1 Department of Mechanical Engineering, Technical University of Denmark2 Solid Mechanics, Department of Mechanical Engineering, Technical University of Denmark3 Coastal, Maritime and Structural Engineering, Department of Mechanical Engineering, Technical University of Denmark
A conservative time integration formulation is developed for rigid bodies based on a convected set of orthonormal base vectors. The base vectors are represented in terms of their absolute coordinates, and thus the formulation makes use of three translation components, plus nine components of the base vectors. Orthogonality and unit length of the base vectors are imposed by constraining the equivalent Green strain components, and the kinetic energy is represented corresponding to rigid body motion. The equations of motion are obtained via Hamilton’s equations including the zero-strain conditions as well as external constraints via Lagrange multipliers. Subsequently, the Lagrange multipliers associated with the internal zero-strain constraints are eliminated by use of a set of orthogonality conditions between the generalized displacements and the momentum vector, leaving a set of differential equations without additional algebraic constraints on the base vectors. A discretized form of the equations of motion is obtained by starting from a finite time increment of the Hamiltonian, and retracing the steps of the continuous formulation in discrete form in terms of increments and mean values over each integration time increment. In this discrete form the Lagrange multipliers are given in terms of a representative value within the integration time interval, and the equations of motion are recast into a conservative mean-value and finite difference format. The Lagrange multipliers are eliminated explicitly within each integration interval leaving a projection operator expressed in terms of displacement component mean values. Hereby the number of variables is reduced by six for each rigid body in the problem, and the difference equations lead to conservation of the orthonormality conditions for the local base vectors. Examples demonstrate the efficiency and accuracy of the procedure.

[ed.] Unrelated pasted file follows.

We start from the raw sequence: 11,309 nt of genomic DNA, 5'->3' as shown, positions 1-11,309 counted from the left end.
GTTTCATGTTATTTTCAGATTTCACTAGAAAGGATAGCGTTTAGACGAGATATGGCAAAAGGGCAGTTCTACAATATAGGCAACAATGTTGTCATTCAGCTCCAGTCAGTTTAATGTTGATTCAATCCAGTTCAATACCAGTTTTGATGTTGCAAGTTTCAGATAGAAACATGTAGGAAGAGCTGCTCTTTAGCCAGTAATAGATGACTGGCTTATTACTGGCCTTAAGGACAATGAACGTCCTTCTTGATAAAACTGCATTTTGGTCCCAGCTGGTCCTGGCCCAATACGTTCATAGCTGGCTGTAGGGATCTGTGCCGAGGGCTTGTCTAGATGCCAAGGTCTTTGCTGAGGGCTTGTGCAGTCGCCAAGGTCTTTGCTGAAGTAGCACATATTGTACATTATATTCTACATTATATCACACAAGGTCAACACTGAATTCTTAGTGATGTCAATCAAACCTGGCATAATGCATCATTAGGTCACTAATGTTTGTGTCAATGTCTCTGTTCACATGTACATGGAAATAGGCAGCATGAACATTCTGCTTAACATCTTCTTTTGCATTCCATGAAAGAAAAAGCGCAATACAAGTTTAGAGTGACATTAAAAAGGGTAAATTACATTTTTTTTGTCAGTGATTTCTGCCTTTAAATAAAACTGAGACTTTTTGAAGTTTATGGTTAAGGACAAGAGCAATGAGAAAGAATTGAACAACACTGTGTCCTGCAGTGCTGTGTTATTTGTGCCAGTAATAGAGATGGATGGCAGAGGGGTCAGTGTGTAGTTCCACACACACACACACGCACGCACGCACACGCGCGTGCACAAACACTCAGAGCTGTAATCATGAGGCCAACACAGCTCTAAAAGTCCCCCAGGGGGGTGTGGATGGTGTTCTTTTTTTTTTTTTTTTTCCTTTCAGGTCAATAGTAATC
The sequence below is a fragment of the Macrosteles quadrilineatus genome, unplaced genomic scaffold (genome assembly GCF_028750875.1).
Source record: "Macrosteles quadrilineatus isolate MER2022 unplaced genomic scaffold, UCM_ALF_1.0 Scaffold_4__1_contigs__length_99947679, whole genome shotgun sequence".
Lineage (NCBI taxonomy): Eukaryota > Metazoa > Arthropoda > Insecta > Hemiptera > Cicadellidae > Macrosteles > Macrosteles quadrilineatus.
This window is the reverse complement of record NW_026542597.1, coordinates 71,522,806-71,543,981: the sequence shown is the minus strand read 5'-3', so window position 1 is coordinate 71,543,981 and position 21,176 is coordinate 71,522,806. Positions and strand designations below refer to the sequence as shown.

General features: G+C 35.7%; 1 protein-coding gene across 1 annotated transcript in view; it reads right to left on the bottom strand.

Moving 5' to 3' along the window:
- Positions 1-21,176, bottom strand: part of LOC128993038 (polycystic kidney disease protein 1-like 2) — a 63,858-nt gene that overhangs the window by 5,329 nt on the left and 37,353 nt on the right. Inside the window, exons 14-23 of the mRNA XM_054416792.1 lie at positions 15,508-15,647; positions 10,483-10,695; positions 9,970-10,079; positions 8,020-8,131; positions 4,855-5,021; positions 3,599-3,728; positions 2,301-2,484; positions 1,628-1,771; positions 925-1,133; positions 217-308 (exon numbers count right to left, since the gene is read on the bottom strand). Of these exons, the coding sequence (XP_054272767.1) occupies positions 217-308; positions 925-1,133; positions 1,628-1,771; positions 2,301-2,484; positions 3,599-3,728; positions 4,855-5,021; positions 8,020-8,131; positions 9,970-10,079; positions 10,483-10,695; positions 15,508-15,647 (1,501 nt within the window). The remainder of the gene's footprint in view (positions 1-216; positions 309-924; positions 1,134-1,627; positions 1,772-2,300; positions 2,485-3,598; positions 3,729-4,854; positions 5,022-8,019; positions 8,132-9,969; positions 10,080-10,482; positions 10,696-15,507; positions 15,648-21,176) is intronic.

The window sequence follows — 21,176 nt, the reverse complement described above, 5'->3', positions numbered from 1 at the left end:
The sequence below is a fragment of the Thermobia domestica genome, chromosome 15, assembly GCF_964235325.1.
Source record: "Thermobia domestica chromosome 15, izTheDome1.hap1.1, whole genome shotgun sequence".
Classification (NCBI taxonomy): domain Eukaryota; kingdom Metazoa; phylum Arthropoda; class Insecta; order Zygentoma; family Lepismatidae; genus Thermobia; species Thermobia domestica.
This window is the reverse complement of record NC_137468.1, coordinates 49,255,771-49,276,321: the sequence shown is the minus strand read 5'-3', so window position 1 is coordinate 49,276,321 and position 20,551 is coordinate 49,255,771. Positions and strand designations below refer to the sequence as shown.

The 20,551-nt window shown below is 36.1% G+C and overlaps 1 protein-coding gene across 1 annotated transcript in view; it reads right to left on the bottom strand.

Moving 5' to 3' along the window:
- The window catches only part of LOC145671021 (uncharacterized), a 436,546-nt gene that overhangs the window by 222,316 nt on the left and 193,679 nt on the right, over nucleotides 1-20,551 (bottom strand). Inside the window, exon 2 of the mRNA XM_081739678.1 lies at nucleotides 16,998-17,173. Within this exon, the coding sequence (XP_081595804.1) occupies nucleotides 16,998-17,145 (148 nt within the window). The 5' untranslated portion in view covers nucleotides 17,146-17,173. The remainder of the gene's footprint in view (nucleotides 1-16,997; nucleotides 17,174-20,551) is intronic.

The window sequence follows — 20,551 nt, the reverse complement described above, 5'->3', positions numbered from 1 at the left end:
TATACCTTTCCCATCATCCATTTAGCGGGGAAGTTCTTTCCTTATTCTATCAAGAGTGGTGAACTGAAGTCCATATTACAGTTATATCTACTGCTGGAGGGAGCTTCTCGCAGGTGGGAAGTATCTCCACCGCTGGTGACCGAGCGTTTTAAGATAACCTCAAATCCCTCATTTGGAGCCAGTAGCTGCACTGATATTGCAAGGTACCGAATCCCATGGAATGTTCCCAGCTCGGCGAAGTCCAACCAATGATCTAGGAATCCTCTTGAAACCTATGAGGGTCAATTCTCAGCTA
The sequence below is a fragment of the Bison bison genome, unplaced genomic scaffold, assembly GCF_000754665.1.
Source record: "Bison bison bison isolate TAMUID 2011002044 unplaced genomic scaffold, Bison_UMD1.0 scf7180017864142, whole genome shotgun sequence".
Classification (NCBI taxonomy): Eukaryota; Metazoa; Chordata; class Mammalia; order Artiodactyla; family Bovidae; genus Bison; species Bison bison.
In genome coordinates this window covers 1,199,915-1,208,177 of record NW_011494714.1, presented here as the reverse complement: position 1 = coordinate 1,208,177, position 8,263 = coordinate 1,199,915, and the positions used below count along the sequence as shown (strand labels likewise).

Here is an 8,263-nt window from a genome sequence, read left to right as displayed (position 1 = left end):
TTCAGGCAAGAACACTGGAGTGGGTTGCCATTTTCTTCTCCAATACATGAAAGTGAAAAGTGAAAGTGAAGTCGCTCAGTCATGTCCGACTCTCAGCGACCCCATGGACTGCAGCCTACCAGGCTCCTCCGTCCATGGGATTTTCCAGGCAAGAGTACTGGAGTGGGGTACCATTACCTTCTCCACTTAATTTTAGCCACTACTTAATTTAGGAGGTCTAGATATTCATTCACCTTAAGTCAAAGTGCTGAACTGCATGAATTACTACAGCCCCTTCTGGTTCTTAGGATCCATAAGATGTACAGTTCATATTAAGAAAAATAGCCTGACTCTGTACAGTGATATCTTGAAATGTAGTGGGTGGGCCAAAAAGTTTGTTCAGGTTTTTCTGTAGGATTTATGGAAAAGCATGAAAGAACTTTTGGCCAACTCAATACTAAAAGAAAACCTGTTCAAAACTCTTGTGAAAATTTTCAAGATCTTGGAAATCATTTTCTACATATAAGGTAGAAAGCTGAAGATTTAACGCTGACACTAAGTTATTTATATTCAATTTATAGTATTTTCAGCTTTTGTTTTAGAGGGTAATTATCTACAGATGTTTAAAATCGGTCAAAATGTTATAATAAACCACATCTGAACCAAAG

Computer Methods in Applied Mechanics and Engineering, 2014, Vol 269, p. 437-453
Rigid body dynamics; Conservative time integration; Implicit constraints; Hamiltonian dynamics